Inter partes reexamination is not totally limited to those issues suggested by the requester that present a substantial new question of patentability. Indeed, the PTO may make any new rejection, as long as that rejection also meets the substantial new question of patentability requirement. See 35 U.S.C. § 303(a) ("On his own initiative, and any time, the Director may determine whether a substantial new question of patentability is raised by patents and publications discovered by him . . .."). Thus, the scope of reexamination may encompass those issues that raise a substantial new question of patentability, whether proposed by the requester or the Director, but, unless it is raised by the Director on his own initiative, it only includes issues of patentability raised in the request under § 311 that the Director has determined raise such an issue. It otherwise may not include other prior art than what constituted the basis of the Director's determination of a substantial question of patentability.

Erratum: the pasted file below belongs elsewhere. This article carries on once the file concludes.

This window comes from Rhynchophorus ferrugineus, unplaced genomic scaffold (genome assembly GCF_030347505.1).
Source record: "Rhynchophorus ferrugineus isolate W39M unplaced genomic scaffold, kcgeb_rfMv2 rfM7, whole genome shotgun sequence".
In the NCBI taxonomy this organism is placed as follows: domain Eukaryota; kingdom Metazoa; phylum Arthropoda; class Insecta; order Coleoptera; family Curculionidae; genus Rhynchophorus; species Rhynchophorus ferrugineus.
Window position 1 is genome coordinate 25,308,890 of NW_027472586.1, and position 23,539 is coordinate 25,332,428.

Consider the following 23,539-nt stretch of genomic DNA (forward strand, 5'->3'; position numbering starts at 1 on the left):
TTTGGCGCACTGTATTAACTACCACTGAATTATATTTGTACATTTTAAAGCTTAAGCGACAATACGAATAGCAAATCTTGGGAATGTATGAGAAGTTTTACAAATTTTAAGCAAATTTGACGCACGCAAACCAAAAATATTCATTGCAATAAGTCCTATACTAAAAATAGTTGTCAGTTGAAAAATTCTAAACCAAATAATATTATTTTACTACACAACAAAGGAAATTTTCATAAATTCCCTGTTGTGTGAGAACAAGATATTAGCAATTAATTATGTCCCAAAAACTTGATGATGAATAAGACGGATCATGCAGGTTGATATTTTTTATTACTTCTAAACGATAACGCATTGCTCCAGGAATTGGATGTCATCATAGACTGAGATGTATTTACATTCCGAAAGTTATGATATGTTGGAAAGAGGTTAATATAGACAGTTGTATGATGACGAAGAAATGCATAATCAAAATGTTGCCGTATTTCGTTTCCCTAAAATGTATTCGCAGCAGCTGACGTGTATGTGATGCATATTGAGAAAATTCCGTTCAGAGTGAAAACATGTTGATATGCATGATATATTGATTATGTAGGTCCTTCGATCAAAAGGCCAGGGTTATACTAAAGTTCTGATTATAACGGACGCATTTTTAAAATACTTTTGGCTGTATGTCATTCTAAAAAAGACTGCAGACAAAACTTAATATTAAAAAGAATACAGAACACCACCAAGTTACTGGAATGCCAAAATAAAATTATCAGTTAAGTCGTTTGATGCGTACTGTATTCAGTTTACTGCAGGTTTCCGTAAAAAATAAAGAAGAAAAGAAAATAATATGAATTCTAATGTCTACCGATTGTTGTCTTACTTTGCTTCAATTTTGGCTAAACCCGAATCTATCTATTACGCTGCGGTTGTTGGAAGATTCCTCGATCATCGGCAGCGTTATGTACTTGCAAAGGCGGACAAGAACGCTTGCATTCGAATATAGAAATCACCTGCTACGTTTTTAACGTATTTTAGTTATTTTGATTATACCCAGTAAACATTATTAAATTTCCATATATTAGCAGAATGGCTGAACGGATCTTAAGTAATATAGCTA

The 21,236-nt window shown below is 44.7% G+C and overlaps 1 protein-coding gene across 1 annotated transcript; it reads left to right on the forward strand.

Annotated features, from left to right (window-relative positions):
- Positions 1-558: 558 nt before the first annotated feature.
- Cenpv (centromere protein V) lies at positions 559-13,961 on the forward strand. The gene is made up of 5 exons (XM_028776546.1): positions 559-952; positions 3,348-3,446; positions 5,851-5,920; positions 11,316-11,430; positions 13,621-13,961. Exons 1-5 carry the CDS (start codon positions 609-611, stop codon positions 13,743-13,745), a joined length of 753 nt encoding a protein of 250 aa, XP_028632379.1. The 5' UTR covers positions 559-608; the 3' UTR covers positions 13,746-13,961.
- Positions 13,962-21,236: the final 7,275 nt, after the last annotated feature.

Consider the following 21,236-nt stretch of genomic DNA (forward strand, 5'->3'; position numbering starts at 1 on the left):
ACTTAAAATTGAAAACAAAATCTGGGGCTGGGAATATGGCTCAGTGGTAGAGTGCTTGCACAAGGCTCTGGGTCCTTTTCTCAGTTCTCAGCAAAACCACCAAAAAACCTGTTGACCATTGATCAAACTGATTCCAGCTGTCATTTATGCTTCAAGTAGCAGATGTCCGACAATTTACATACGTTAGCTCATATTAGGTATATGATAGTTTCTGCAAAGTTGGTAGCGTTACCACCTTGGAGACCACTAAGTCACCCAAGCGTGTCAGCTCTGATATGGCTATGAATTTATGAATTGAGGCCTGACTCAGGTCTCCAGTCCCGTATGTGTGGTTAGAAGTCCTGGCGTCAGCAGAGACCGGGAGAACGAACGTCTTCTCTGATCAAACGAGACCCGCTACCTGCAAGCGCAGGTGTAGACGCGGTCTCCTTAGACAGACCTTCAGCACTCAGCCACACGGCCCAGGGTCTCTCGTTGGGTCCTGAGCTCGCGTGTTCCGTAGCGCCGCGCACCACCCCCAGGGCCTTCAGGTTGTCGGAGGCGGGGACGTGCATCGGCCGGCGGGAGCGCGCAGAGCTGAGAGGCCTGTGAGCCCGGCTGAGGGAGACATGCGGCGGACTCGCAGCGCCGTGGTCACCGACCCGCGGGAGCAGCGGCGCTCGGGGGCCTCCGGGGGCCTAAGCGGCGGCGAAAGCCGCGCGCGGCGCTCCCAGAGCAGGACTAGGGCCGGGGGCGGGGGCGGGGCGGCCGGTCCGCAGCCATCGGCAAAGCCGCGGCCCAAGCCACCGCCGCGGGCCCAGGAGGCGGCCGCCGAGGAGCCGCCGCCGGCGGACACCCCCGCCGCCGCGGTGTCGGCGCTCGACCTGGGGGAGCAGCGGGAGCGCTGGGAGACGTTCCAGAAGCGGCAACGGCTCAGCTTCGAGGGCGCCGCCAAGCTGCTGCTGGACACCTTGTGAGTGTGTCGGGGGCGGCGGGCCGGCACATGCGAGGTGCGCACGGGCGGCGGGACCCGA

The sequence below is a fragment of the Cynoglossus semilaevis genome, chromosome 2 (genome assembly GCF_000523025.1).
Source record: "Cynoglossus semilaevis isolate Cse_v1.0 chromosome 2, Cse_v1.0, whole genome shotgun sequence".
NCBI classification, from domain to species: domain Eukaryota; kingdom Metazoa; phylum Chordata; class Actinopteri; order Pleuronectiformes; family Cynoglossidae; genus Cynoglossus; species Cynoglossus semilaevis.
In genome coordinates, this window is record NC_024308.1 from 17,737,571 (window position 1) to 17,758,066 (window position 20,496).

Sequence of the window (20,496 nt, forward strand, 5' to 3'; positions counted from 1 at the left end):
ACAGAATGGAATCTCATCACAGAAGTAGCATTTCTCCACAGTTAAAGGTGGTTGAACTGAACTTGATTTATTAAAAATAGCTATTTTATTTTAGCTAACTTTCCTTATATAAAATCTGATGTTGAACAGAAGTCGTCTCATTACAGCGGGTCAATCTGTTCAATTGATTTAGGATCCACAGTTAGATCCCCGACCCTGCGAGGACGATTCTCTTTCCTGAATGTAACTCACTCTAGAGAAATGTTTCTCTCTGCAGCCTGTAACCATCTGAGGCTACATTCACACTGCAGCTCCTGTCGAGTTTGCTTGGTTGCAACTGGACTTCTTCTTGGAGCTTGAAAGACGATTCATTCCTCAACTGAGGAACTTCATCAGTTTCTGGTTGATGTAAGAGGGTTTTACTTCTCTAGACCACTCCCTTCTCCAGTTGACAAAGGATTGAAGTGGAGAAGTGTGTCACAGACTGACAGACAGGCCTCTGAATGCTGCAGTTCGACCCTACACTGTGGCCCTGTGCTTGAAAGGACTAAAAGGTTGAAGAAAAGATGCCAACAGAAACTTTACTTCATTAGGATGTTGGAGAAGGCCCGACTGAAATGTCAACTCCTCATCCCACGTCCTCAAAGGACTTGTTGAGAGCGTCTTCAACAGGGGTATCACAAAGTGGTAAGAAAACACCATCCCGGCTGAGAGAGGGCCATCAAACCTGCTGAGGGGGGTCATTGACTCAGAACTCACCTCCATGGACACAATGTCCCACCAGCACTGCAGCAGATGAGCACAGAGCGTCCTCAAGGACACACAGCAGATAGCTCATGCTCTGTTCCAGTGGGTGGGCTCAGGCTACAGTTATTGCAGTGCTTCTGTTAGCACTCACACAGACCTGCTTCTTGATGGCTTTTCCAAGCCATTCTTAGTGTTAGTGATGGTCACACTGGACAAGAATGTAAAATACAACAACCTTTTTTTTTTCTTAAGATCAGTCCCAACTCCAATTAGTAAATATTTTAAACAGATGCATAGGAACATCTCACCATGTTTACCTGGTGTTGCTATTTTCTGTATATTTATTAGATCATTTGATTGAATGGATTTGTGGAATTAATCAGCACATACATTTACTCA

Belkin unsuccessfully argued that such a result is inconsistent with the appeals statutes, 35 U.S.C. §§ 134(c) and 315(b), and regulations such as 37 C.F.R. § 41.61(a)(2). Those statutes grant rights to the requester to appeal a "final decision. . . favorable to the patentability of any . . . claim." §§ 134(c), 315(b). Similarly, § 41.61(a)(2) specifically allows the requester to appeal "any final decision favorable to the patentability, including any final determination not to make a proposed rejection, of any . . . claim." Id. Belkin argues that the examiner's decision not to reject claims 1-3 and 8-10 based on the issues determined not to raise a substantial new question was a decision favorable to patentability.